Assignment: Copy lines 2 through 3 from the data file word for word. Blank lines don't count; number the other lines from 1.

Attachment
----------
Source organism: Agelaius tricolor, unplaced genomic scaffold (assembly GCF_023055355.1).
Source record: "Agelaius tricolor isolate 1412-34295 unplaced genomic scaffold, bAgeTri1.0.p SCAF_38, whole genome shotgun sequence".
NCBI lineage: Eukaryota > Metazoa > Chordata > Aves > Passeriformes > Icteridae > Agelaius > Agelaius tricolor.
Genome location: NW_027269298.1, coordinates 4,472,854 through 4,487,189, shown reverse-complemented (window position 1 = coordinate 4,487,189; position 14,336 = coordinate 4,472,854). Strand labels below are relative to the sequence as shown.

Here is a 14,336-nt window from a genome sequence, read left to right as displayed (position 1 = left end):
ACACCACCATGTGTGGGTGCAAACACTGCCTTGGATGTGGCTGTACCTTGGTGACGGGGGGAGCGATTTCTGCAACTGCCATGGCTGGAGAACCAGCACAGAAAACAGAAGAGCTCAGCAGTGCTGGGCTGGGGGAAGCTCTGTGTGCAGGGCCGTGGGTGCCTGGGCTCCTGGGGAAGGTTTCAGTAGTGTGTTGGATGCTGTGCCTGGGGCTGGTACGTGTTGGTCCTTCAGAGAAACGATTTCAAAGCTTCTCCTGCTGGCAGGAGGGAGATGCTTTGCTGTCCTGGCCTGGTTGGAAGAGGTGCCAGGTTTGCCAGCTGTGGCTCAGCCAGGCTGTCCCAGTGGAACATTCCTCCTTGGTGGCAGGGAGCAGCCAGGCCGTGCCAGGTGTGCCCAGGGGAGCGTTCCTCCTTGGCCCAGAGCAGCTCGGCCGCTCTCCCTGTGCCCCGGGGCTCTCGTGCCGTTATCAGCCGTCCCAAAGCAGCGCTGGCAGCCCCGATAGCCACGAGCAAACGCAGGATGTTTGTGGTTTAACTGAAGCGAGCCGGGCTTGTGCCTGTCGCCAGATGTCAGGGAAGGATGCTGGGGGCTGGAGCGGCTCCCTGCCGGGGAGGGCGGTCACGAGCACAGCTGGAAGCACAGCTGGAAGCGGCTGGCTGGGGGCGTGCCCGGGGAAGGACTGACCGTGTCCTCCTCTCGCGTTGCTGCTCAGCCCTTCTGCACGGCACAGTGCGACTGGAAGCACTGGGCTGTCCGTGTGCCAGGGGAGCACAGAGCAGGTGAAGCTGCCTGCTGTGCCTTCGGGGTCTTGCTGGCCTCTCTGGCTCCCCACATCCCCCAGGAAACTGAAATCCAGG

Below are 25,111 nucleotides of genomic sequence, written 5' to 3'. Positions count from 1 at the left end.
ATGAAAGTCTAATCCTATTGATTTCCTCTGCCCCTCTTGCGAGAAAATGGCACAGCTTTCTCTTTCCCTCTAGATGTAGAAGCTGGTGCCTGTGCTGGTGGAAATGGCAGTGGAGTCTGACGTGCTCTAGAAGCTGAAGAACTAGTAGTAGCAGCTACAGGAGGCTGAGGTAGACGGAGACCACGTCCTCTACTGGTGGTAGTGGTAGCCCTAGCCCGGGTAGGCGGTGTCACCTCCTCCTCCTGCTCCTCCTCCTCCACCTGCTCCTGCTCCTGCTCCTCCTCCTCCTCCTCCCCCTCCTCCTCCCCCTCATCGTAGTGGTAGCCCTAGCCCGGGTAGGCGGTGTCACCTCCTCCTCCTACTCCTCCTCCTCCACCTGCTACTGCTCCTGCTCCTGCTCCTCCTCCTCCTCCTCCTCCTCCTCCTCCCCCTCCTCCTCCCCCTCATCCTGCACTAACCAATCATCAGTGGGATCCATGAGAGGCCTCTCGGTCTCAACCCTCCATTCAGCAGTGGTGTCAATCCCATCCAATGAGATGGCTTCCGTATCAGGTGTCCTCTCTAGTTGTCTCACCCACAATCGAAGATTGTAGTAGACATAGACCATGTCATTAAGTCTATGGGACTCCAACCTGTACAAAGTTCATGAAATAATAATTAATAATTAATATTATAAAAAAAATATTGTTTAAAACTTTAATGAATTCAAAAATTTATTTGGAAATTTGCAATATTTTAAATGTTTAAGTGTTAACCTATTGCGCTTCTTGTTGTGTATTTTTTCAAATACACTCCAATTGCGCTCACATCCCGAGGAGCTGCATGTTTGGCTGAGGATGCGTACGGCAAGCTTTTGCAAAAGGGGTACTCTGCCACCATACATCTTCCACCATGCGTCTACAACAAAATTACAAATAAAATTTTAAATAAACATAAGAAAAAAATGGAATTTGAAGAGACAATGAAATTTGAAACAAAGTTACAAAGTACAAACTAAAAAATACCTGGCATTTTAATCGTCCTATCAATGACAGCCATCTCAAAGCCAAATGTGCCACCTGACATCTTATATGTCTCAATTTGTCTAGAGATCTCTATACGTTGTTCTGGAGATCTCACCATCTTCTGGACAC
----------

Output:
Source record: "Agelaius tricolor isolate 1412-34295 unplaced genomic scaffold, bAgeTri1.0.p SCAF_38, whole genome shotgun sequence".
NCBI lineage: Eukaryota > Metazoa > Chordata > Aves > Passeriformes > Icteridae > Agelaius > Agelaius tricolor.